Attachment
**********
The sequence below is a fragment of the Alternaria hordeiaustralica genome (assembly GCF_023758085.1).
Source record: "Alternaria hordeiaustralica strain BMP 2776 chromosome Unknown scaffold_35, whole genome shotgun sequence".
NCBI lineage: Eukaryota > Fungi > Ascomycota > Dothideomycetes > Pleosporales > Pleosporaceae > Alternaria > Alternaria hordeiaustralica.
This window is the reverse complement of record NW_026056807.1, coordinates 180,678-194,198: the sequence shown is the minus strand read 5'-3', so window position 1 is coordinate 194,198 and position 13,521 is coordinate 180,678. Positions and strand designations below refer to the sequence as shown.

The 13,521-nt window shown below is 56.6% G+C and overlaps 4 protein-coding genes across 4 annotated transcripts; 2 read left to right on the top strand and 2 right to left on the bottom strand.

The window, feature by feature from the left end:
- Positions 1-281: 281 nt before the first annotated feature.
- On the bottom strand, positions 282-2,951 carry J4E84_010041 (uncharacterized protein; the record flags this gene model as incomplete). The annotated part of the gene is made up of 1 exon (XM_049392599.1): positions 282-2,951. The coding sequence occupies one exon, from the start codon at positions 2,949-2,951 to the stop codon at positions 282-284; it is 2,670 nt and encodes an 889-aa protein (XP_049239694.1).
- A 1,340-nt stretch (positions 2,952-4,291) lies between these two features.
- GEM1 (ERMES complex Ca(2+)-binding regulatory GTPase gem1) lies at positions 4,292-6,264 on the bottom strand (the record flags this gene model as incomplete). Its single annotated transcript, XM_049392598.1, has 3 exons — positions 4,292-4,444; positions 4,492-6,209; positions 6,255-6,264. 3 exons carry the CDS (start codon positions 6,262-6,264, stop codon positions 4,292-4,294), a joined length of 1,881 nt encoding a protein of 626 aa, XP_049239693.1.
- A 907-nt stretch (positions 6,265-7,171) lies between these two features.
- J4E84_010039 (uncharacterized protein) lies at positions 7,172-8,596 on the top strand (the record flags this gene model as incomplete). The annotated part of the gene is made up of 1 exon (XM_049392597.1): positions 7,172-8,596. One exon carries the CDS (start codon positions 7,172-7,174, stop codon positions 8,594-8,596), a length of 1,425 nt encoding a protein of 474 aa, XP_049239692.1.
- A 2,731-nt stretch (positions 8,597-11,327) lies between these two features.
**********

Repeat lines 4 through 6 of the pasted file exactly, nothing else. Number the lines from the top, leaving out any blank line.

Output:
This window is the reverse complement of record NW_026056807.1, coordinates 180,678-194,198: the sequence shown is the minus strand read 5'-3', so window position 1 is coordinate 194,198 and position 13,521 is coordinate 180,678. Positions and strand designations below refer to the sequence as shown.

The 13,521-nt window shown below is 56.6% G+C and overlaps 4 protein-coding genes across 4 annotated transcripts; 2 read left to right on the top strand and 2 right to left on the bottom strand.

The window, feature by feature from the left end: